Viganò’s letter to Trump, Conservative Bishops, Priests, and Laypeople, and 2020

In The Tablet, Millennial editor Robert Christian writes:

The letter describes a global battle between “children of light” and “children of darkness”. The children of darkness are an “absolute minority” that has infiltrated the media, economy and governments in order to seize power and maximise their wealth. Viganò explains to Trump that they are on the same side in this cosmic battle. He connects the children of darkness to the idea of a “deep state” that is attempting to undermine President Trump and drive God out of the courts, schools, families, and even churches. Viganò explains that, “Just as there is a deep state there is also a deep church” that is likewise betraying the children of light….

Pope Francis likens today’s populist nationalists to the Fascists of the 1930s, denounces the building of walls, and calls for global solidarity to overturn cultures of indifference and exclusion. This distinctly Catholic globalist vision is completely antithetical to the Trump project. Whether he buys into the “full Viganò” is unlikely, but he might cynically allow conspiracies like those propagated by QAnon to flourish because it will help to get his base out on 3 November….

But while this is a fringe movement, opposition to Pope Francis and support for Trump extends far beyond its boundaries, and many who reject its brazen bigotry nevertheless cooperate with these organisations and spread their narratives. Others refuse to denounce them out of fear that they will draw their ire or because it serves their interests….

A much larger and more powerful group are those who oppose Pope Francis’ message that Catholic Social Teaching is a seamless web of respect for life, particularly the poorest and most vulnerable, and who insist on looking away from broader issues of social justice and focusing on the small set of culture war issues that they consider preeminent. This group includes the American Catholics who are mobilised by these fringe alt-Catholic groups, but also wealthy, mainstream organisations such as the powerful Knights of Columbus and influential media outlets such as EWTN that reach millions of viewers. It also includes bishops, including those who heaped praise on Viganò, even after he attempted the papal coup in 2018. Many in this group are openly partisan Republicans and Trump supporters…

Trump’s endorsement of Viganò, the darling of the alt-Catholics, puts them in a very difficult position. It is not yet clear how they will respond, though many may simply pretend that a single tweet does not mean that Trump has signed up to Viganò’s contemptuous rejection of the Pope, many US bishops and the mainstream post-Vatican II Church….

There simply is no road to victory if his support among white Catholics in key swing states drops significantly. Trump, whose political instincts should not be underestimated, is betting that these swing voters will buy into the “deep state” theory and be impressed by Viganò’s support. This is a real gamble.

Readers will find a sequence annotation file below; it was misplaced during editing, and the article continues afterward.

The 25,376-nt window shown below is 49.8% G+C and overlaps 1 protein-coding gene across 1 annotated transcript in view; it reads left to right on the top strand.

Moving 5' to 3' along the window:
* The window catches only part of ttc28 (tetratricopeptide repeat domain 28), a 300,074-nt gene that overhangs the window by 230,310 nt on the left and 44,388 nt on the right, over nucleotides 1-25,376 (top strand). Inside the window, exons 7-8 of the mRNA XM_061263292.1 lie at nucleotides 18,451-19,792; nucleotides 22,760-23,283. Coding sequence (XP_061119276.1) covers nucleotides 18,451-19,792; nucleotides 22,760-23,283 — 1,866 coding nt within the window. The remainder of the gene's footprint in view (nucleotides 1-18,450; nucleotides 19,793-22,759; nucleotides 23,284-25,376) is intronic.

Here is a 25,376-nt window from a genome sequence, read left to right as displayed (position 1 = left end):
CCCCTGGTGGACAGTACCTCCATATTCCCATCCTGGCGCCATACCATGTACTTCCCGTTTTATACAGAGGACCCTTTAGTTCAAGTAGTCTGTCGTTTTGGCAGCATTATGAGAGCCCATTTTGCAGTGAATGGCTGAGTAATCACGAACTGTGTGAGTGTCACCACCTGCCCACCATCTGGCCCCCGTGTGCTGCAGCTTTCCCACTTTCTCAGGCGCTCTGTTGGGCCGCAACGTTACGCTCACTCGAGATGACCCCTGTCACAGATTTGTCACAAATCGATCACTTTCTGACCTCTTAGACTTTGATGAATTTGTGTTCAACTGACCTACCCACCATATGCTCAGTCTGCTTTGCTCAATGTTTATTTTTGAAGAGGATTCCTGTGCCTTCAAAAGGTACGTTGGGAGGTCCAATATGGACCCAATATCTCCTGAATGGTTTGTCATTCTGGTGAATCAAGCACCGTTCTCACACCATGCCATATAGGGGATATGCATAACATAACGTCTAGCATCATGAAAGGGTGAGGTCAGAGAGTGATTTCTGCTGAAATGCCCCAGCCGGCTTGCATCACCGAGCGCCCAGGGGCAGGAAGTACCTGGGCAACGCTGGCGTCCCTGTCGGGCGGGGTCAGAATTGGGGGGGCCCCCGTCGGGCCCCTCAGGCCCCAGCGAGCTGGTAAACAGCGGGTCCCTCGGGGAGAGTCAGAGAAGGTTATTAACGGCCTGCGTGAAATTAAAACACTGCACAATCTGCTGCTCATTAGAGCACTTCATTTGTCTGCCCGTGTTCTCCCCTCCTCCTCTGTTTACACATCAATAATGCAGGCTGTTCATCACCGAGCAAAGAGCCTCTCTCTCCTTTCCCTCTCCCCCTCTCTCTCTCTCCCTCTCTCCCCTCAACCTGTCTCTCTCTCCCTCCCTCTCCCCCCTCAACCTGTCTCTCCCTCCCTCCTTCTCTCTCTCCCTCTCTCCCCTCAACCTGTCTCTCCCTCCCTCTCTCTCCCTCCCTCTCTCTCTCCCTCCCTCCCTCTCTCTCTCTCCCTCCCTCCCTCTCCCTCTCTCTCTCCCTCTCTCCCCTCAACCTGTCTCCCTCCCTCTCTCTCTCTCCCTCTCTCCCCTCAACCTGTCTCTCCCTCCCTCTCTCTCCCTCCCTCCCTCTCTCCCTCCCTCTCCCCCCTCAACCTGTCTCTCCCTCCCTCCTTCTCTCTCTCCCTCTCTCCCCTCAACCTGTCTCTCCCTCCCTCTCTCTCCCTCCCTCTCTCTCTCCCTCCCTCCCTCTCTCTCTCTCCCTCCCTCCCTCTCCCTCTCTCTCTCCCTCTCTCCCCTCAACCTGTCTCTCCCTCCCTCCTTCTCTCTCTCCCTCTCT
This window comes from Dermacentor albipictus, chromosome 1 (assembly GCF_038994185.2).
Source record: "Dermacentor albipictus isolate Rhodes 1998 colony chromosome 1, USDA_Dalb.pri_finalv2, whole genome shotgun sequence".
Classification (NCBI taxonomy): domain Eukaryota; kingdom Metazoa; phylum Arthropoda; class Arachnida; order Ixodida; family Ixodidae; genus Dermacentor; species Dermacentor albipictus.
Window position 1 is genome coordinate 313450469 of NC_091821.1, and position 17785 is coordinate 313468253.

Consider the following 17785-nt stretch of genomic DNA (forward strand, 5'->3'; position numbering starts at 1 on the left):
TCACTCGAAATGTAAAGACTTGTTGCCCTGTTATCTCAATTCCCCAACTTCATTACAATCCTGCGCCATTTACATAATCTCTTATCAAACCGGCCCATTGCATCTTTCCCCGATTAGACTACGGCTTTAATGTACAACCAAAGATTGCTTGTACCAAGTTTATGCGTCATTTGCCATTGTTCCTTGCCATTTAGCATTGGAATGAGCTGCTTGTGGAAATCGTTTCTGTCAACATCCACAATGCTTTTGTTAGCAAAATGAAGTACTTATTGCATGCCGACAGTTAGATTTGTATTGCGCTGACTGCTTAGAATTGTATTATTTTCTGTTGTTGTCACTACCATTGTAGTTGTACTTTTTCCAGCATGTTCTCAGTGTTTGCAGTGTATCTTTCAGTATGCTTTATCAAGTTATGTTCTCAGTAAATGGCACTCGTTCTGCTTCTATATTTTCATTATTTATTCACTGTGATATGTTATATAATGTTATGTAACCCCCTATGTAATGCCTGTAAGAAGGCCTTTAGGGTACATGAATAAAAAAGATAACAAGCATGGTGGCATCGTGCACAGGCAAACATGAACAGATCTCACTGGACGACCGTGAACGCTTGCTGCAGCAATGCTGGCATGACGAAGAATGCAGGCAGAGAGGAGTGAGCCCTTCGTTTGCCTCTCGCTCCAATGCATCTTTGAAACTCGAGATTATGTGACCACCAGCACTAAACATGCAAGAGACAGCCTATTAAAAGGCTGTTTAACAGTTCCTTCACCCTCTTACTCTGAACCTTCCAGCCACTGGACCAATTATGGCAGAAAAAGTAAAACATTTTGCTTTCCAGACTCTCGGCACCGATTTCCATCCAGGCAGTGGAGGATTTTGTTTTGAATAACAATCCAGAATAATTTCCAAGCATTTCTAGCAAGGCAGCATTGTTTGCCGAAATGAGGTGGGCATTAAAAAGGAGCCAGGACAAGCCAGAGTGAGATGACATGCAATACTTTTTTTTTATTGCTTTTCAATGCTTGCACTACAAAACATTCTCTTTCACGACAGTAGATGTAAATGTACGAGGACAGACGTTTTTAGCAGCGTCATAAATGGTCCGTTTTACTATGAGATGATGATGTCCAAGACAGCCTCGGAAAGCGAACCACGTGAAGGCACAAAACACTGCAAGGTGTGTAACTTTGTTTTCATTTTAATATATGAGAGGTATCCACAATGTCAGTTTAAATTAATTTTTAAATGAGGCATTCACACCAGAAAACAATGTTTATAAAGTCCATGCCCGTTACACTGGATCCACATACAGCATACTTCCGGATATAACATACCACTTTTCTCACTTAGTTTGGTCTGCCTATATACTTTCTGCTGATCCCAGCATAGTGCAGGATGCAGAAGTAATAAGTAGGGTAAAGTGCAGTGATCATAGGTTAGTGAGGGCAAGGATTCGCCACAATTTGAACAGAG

For it to succeed, it will depend on cynics at places like EWTN and Fox News, which reach many middle-of-the-road voters as well as ultra-conservatives, to treat Viganò’s conspiracy theories as credible….

Even then, Trump’s gamble may backfire because of the respect for the Pope and the sheer implausibility of Viganò’s claims that the Church is controlled by a gay mafia imposing “anti-Christian ideologies” on the ordinary faithful.

In his first report for NCR, Christopher White writes:

While many mainstream Catholics have dismissed the former Vatican diplomat, who has written of Masonic conspiracy theories and fueled suspicions of the deep state, some Catholic observers worry about a normalizing effect when parish priests promote radicalized individuals such as Viganò to everyday Catholics in the pews who are unattuned to inside church baseball.

In many such cases, the priests in question use their homilies and parish resources to promote a fusion of traditionalist theology and conservative political talking points. In the weeks following Viganò’s 2018 attack against Francis, many bishops’ conferences around the globe issued statements specifically denouncing the former nuncio. The U.S. Conference of Catholic Bishops did not.

In fact, more than two dozen U.S. bishops — Bishop Thomas Olmsted of Phoenix, Bishop Thomas Paprocki of Springfield, Illinois, and the now-deceased Bishop Robert Morlino of Madison, Wisconsin, among them — issued statements of support for Viganò at the time, which has only helped legitimize and amplify his continued efforts and those of priests who now pass along such perspectives to their flock.

Cathleen Kaveny, a professor of law and theology at Boston College, told NCR that the intended effect of Viganò’s recent letter to Trump is to continue, in a different language, the culture wars, as evidenced by his use of apocalyptic language.

“For people in the pews, the takeaway is that Trump is opposed to abortion and therefore you have to vote for the Republican,” Kaveny said of those who share the letter. “I don’t think anyone really expects the apocalypse. I just think they’re clearly trying to get people to vote for Trump over [presumptive Democratic nominee Joe] Biden.”